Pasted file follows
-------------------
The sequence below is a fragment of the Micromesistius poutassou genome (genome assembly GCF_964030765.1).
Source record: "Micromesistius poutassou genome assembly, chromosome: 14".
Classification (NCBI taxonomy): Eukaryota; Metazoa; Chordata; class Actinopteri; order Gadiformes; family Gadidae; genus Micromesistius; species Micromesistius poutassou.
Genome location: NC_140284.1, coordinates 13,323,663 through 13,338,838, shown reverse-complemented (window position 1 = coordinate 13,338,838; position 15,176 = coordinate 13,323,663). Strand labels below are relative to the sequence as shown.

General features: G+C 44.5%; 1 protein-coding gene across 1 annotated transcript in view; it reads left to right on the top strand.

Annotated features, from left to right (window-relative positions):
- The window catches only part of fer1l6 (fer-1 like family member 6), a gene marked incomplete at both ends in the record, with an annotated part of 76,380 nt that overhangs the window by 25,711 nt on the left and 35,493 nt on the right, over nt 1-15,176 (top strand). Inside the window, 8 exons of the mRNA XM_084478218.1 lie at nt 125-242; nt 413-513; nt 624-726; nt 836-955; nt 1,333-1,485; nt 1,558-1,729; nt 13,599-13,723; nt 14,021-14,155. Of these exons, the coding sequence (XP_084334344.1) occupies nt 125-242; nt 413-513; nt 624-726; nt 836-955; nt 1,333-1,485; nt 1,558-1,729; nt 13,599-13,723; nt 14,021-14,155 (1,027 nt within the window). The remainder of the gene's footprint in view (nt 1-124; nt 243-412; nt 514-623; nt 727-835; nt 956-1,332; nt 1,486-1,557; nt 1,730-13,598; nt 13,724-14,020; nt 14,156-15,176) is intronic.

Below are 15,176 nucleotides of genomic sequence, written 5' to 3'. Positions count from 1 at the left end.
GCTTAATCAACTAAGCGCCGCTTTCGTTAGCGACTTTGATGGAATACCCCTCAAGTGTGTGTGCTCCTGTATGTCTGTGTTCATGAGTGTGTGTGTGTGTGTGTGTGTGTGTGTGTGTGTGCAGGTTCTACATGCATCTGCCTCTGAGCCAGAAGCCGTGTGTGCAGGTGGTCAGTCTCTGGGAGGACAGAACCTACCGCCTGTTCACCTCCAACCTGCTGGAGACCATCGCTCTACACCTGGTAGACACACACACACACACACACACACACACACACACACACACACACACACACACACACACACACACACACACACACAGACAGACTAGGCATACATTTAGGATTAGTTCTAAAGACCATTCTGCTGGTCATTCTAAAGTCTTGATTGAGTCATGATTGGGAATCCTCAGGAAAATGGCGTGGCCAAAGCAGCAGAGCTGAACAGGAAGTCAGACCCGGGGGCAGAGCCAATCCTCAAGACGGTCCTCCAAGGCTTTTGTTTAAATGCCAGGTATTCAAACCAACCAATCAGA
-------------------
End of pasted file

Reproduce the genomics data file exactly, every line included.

The sequence below is a fragment of the Micromesistius poutassou genome (genome assembly GCF_964030765.1).
Source record: "Micromesistius poutassou genome assembly, chromosome: 14".
Classification (NCBI taxonomy): Eukaryota; Metazoa; Chordata; class Actinopteri; order Gadiformes; family Gadidae; genus Micromesistius; species Micromesistius poutassou.
Genome location: NC_140284.1, coordinates 13,323,663 through 13,338,838, shown reverse-complemented (window position 1 = coordinate 13,338,838; position 15,176 = coordinate 13,323,663). Strand labels below are relative to the sequence as shown.

General features: G+C 44.5%; 1 protein-coding gene across 1 annotated transcript in view; it reads left to right on the top strand.

Annotated features, from left to right (window-relative positions):
- The window catches only part of fer1l6 (fer-1 like family member 6), a gene marked incomplete at both ends in the record, with an annotated part of 76,380 nt that overhangs the window by 25,711 nt on the left and 35,493 nt on the right, over nt 1-15,176 (top strand). Inside the window, 8 exons of the mRNA XM_084478218.1 lie at nt 125-242; nt 413-513; nt 624-726; nt 836-955; nt 1,333-1,485; nt 1,558-1,729; nt 13,599-13,723; nt 14,021-14,155. Of these exons, the coding sequence (XP_084334344.1) occupies nt 125-242; nt 413-513; nt 624-726; nt 836-955; nt 1,333-1,485; nt 1,558-1,729; nt 13,599-13,723; nt 14,021-14,155 (1,027 nt within the window). The remainder of the gene's footprint in view (nt 1-124; nt 243-412; nt 514-623; nt 727-835; nt 956-1,332; nt 1,486-1,557; nt 1,730-13,598; nt 13,724-14,020; nt 14,156-15,176) is intronic.

Below are 15,176 nucleotides of genomic sequence, written 5' to 3'. Positions count from 1 at the left end.
GCTTAATCAACTAAGCGCCGCTTTCGTTAGCGACTTTGATGGAATACCCCTCAAGTGTGTGTGCTCCTGTATGTCTGTGTTCATGAGTGTGTGTGTGTGTGTGTGTGTGTGTGTGTGTGTGCAGGTTCTACATGCATCTGCCTCTGAGCCAGAAGCCGTGTGTGCAGGTGGTCAGTCTCTGGGAGGACAGAACCTACCGCCTGTTCACCTCCAACCTGCTGGAGACCATCGCTCTACACCTGGTAGACACACACACACACACACACACACACACACACACACACACACACACACACACACACACACACACACACACACACAGACAGACTAGGCATACATTTAGGATTAGTTCTAAAGACCATTCTGCTGGTCATTCTAAAGTCTTGATTGAGTCATGATTGGGAATCCTCAGGAAAATGGCGTGGCCAAAGCAGCAGAGCTGAACAGGAAGTCAGACCCGGGGGCAGAGCCAATCCTCAAGACGGTCCTCCAAGGCTTTTGTTTAAATGCCAGGTATTCAAACCAACCAATCAGA